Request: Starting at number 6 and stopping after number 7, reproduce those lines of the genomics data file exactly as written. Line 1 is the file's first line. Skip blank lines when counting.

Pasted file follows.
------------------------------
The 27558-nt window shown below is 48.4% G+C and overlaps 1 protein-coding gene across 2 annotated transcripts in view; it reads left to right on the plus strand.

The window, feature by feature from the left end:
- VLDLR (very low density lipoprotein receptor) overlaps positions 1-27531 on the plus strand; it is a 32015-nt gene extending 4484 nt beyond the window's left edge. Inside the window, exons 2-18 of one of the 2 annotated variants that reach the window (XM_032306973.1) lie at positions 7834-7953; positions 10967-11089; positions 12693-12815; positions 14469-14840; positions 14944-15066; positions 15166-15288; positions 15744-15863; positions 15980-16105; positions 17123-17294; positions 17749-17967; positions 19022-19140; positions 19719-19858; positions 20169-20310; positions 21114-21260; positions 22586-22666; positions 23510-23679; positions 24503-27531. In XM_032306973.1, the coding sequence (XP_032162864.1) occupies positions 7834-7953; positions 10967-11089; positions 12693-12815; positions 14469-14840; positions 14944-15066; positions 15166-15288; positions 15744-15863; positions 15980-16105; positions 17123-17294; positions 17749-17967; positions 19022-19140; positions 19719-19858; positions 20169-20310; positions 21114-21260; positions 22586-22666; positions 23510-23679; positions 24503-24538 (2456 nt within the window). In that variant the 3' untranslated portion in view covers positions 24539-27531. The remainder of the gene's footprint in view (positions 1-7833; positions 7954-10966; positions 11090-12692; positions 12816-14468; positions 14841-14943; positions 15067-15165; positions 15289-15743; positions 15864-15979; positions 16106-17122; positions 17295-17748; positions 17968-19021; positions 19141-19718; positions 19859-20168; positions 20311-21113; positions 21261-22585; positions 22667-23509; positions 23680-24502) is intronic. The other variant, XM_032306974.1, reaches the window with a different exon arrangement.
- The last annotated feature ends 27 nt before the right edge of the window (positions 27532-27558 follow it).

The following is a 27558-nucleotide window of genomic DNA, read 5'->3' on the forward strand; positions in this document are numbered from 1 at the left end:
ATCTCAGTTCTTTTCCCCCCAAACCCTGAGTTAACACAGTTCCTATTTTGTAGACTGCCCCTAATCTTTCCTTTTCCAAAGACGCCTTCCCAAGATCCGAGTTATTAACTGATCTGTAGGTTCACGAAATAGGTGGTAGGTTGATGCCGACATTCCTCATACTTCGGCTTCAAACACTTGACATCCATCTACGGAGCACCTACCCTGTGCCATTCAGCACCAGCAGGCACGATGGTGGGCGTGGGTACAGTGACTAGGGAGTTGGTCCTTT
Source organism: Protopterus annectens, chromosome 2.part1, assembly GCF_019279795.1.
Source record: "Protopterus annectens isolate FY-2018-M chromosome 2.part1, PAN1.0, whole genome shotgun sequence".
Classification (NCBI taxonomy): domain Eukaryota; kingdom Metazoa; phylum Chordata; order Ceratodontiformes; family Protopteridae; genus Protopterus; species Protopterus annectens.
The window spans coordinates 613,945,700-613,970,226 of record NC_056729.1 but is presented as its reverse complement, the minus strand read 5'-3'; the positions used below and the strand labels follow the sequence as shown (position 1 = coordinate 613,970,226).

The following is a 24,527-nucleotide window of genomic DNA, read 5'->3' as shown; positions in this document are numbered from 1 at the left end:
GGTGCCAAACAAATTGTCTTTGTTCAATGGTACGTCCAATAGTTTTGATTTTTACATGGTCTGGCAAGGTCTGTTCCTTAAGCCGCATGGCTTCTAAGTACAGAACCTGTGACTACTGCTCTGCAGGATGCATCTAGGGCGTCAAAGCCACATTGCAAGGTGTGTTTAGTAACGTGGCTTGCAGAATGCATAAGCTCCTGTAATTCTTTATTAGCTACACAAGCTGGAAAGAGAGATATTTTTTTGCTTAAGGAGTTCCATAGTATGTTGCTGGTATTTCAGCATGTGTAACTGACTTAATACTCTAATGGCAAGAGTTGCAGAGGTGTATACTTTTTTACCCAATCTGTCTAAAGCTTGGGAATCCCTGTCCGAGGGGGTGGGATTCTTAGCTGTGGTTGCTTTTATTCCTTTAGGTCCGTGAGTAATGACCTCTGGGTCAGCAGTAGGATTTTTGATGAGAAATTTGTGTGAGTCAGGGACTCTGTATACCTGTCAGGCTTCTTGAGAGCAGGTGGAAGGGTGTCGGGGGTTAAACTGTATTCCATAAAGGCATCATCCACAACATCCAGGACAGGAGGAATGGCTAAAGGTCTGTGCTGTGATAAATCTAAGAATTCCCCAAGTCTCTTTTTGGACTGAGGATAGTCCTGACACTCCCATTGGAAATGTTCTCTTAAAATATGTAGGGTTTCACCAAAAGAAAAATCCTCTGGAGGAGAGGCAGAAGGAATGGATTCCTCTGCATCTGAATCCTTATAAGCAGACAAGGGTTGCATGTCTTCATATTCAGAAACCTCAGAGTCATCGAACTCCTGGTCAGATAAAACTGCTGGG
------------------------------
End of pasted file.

ATCTCAGTTCTTTTCCCCCCAAACCCTGAGTTAACACAGTTCCTATTTTGTAGACTGCCCCTAATCTTTCCTTTTCCAAAGACGCCTTCCCAAGATCCGAGTTATTAACTGATCTGTAGGTTCACGAAATAGGTGGTAGGTTGATGCCGACATTCCTCATACTTCGGCTTCAAACACTTGACATCCATCTACGGAGCACCTACCCTGTGCCATTCAGCACCAGCAGGCACGATGGTGGGCGTGGGTACAGTGACTAGGGAGTTGGTCCTTT
Source organism: Protopterus annectens, chromosome 2.part1, assembly GCF_019279795.1.